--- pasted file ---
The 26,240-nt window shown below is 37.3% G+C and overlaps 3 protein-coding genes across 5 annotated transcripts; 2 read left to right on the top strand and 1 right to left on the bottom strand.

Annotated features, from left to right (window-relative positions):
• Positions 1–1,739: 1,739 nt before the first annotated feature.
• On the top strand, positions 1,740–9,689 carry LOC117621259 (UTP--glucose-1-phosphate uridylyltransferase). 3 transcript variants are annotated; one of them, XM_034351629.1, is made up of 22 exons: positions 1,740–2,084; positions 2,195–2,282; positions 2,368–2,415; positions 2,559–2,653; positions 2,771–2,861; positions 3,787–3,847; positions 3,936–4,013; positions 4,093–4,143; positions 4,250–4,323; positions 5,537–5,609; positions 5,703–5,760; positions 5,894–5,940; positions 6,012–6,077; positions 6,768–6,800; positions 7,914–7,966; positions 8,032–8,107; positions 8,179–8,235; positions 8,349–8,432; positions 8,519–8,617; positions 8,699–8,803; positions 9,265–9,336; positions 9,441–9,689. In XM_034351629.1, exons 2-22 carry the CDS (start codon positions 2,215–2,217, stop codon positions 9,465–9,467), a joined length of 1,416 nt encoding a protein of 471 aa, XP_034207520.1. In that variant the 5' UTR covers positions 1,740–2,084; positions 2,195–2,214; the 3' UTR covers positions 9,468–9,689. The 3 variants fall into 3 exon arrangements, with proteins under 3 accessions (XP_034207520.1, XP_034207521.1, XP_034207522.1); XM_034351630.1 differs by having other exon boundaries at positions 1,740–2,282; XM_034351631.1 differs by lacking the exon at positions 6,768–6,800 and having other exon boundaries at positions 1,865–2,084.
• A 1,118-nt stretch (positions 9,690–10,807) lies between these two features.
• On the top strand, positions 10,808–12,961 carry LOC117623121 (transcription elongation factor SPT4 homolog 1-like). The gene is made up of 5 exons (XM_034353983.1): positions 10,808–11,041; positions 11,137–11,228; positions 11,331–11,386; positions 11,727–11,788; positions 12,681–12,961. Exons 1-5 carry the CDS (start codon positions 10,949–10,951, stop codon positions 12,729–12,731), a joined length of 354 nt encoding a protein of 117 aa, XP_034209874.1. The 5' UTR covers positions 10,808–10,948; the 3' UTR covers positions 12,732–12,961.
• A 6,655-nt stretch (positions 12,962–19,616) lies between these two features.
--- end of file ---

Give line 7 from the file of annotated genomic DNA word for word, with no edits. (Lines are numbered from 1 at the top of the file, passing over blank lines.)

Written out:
• A 6,655-nt stretch (positions 12,962–19,616) lies between these two features.